To know which molecules, they'll need to test a sample. So, a mars-like rover is probably going to go to Ceres at some point.

Why this is interesting is that these molecules aren't that long lived on the surface of Ceres, because UV light form the sun destroys them and they're location implies they came from inside Ceres, probably by hydro-thermal activity. There's also ammonia rich clay and carbonate rich clay and those are 3 key ingredients to life. None of this is proof that there's life underground in Ceres, but the ingredients are all there (or mostly there). Warm water (below the surface - and Ceres has a lot of internal water based on it's density), and the basic building blocks. It's still a far cry from proof of life as nothing has been found on the surface of Ceres that doesn't exist in comets, other than the implication of underground liquid water. But having all the ingredients in the same place is interesting.

Small point to add, but the article above mention Ammoniated Clay and Carbonates. Both of those are building blocks. Neither is organic.

This is strengthened by the fact that the molecules are found together with carbonates and clays containing ammonia. These have been observed in many regions of Ceres

Carbonates are simple. A molecule or molecules bound to a CO3(2-) is a carbonate.

Ammoniated clay took some looking up, but I found this:

The orbiting Dawn spacecraft has a more ideal perch to observe how molecules on the dwarf planet's surface reflect various wavelengths of light. It was in those wavelengths that Dawn investigator Carle Pieters and her colleagues spied the signature of ammoniated phyllosilicates, which are minerals similar to clays on Earth, mixed in with other materials.

Phyllosilicates are just clay or dissolved rock, with one or more OH- molecules. Ammoniated Phylosilicates, instead of having an OH- (Hydroxy group) have one or more NH2- (amides) or perhaps NH4+ (ammonium), which is a different charge so that wouldn't replace the OH but might still bond with silicates with hydro-thermal mixing.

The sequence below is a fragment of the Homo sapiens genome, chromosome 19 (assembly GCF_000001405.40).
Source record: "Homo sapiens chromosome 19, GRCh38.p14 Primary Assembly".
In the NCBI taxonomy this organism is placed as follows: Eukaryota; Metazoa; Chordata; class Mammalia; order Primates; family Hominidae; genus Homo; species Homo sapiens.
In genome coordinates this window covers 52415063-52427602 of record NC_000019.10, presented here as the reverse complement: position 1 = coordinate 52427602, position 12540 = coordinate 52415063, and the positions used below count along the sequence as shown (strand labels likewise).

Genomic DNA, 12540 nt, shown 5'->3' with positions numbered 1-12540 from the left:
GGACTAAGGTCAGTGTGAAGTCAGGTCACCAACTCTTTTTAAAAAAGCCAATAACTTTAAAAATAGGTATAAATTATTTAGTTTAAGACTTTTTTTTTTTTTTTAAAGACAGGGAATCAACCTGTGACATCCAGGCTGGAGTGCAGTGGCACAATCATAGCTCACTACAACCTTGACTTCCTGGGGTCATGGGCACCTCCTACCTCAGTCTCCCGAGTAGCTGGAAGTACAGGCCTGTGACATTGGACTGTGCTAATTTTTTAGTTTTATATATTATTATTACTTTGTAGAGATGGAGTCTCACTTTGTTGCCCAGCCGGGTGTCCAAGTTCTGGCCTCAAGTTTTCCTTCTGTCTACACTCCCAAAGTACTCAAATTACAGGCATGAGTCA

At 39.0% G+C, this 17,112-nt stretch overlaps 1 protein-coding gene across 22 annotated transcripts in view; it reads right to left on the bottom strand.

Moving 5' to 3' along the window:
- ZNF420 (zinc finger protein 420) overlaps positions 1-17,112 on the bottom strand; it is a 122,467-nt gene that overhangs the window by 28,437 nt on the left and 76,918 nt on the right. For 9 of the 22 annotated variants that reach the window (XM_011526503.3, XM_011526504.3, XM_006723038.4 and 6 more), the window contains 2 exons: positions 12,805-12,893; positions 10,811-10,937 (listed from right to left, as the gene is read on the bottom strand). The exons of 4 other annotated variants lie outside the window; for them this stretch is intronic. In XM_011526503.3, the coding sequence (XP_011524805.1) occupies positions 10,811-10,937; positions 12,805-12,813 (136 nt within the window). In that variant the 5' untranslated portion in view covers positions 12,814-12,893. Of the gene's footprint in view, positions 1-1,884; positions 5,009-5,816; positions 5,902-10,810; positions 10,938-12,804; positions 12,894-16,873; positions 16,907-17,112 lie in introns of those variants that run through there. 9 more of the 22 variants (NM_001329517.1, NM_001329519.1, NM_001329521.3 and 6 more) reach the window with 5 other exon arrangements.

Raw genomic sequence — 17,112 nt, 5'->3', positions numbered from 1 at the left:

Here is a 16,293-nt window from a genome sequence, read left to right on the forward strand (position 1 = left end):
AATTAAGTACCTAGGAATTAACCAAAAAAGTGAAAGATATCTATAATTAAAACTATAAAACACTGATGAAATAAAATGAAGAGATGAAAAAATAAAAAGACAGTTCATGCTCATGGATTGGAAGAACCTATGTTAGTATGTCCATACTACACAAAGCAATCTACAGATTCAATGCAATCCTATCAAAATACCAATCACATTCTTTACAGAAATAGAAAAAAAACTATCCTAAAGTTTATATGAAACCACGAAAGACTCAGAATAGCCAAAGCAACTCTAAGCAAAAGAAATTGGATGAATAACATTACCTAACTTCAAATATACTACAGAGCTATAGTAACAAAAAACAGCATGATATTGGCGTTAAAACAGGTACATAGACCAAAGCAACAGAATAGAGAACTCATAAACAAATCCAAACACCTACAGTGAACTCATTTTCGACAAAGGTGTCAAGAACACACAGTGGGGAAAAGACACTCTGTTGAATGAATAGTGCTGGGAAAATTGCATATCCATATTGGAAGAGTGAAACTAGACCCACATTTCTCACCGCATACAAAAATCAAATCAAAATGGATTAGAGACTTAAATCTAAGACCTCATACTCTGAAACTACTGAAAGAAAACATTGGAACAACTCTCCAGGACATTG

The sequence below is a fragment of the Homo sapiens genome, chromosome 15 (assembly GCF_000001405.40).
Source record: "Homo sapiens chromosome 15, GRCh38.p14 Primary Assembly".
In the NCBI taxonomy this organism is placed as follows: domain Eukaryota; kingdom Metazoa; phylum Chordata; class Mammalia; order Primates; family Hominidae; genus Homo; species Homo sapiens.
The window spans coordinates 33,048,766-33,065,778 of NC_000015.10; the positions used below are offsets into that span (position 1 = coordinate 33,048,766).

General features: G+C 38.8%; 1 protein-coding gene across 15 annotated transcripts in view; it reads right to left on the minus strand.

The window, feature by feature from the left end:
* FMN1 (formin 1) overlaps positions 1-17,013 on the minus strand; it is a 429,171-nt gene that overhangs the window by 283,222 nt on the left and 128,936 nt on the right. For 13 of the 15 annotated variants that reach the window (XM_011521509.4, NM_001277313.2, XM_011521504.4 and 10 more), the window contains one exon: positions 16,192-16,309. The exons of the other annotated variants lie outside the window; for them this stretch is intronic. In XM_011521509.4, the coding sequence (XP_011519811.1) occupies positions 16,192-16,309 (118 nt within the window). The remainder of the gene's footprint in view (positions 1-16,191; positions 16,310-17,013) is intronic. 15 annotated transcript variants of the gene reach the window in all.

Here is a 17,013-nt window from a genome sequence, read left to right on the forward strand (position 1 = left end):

From this article.

The researchers also identified a mixture of minerals on the surface of Ceres, which they think are ammonia-bearing clay minerals and magnesium carbonate. The clay minerals could have been produced by silicates reacting with ammonia ice. However, if Ceres had formed where it is now, it would not have been able to pick up any ammonia ice to enable such a reaction

Ceres ammonia clay implies ammonia rich waters under it's surface, so Ceres may have formed further away from the sun than it's current position, perhaps in the Kuipebelt where ammonia ice can exist and be part of a planet or moon's formation. Ceres lower density than most asteroid belt objects is also evidence of that. While it's important that Ceres has abundant ammonia, where it formed isn't relevant to this question.

Somewhat complex Chemistry happening inside a planet with heat, pressure and liquid water isn't surprising. None of these discoveries are even close to proof that Ceres has life, but they indicate that Ceres has all the basic building blocks of life. Bound Ammonia, hydrocarbons, carbonates and liquid water. It's still a huge step from building blocks to life, but these ingredients suggest it's worth taking a closer look.

Corrections are welcome. That's all I could deduce from reading the articles.


Dawn discovers evidence for organic material on Ceres (Update)

SwRI scientists are studying the geology associated with the organic-rich areas on Ceres. Dawn spacecraft data show a region around the Ernutet crater where organic concentrations have been discovered (labeled “a” through “f”). The color coding shows the strength of the organics absorption band, with warmer colors indicating the highest concentrations. Credit: NASA/JPL-Caltech/UCLA/ASI/INAF/MPS/DLR/IDA